2. Make sure your username and bio resonate with your page and business;
3. Be consistent with your posts, do it at the same time every week or every day and build interest by having stories over multiple TikToks to get people hooked;
4. Know your platform. Facebook isn’t dead, it’s just for older people or older brands. Keep your professional stuff on LinkedIn while you might be more fun or less serious on TikTok or Instagram. TikTok is the fastest growing social media platform and is overtaking Google as one of the top search engines while Instagram is more engaging — up to 10 times more engaging than Facebook and 54 times more engaging than Pinterest.
5. Know when to post. Platforms, like their audiences, have preferred times for content. Braith said the best time to post on Instagram, for example, is Mondays and Thursdays between 8pm and 9pm, while the time to avoid is between 3pm and 4pm.
- ATAR-recognised: study that counts towards a student’s ATAR
- business smarts: skills that are needed to successfully run a business
- foreign: something unknown or unfamiliar
- pitching: persuading or convincing
- untapped: something very valuable that isn’t yet being put to good use
- digital portfolio: a digital collection of work examples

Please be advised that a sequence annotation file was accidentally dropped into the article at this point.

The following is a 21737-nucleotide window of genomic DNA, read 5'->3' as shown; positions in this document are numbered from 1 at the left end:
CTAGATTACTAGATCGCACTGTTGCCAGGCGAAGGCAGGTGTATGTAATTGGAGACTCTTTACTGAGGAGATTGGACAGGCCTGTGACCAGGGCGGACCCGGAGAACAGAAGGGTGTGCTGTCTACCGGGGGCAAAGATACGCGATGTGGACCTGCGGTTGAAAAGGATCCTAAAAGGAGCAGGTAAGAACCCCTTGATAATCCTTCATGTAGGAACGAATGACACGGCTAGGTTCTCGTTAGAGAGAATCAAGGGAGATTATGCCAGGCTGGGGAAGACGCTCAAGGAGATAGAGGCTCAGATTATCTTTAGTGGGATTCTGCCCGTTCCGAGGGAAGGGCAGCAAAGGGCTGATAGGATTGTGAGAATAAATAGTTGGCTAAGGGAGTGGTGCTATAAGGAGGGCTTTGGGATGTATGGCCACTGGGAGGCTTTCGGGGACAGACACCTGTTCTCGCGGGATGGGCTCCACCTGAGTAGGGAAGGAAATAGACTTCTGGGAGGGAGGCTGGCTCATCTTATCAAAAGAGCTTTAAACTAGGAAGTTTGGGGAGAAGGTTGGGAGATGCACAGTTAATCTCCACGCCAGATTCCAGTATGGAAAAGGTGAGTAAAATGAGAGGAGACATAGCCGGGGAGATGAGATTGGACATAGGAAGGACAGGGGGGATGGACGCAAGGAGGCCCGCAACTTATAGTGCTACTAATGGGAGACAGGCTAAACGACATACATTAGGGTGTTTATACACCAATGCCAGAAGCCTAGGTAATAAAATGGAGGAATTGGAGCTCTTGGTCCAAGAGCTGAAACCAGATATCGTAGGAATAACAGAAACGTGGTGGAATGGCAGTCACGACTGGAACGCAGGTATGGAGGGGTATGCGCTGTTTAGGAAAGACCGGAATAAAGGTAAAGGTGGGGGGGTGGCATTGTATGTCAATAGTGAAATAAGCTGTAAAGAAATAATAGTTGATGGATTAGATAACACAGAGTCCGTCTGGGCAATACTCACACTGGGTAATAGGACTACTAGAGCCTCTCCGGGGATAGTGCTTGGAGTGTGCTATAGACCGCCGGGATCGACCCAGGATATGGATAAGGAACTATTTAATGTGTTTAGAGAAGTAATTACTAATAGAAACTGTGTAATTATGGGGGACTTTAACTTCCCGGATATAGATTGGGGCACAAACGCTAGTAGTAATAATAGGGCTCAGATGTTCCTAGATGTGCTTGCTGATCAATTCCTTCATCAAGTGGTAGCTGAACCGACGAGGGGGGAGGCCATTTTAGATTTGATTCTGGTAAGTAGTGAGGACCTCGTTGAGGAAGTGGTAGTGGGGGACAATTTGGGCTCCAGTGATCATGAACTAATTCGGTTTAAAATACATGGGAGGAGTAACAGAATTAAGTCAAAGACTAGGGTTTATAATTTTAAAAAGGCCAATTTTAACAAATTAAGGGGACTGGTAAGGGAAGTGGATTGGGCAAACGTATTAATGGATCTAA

- corporate world: the world of work and running businesses
- resonate: to be similar to what the audience thinks and believes
1. Why did business owner Mia Van Tubbergh recruit two teenagers to work on the social media strategy of her business?
2. By how much did the two teens boost the company’s social media following?
3. What are two brands the boys pitch to as part of their role at Elm?
4. What is the fastest growing social media platform?
5. When is the best time to post on Instagram?
LISTEN TO THIS STORY
1. Add to the list!
Add another two social media tips to Braith and Tahmana’s list.
Time: allow 15 minutes for this activity
Curriculum Links: English, Digital Technologies
“Social media is bad for kids, and it should be banned.” Use the information in the story to write convincing paragraphs that either agree or disagree with this statement.
Time: allow 25 minutes to complete this activity
Curriculum Links: English, Personal and Social Capability, Digital Technologies
A headline on an article – or a title on your text – should capture the attention of the audience, telling them to read this now. So choosing the perfect words for a headline or title is very important.
Create three new headlines for the events that took place in this article. Remember, what you write and how you write it will set the pace for the whole text, so make sure it matches.
Read out your headlines to a partner and discuss what the article will be about based on the headline you created. Discuss the tone and mood you set in just your few, short words. Does it do the article justice? Will it capture the audience’s attention the way you hoped? Would you want to read more?
Consider how a headline or title is similar to using short, sharp sentences throughout your text. They can be just as important as complex ones. Go through the last text you wrote and highlight any short, sharp sentences that capture the audience.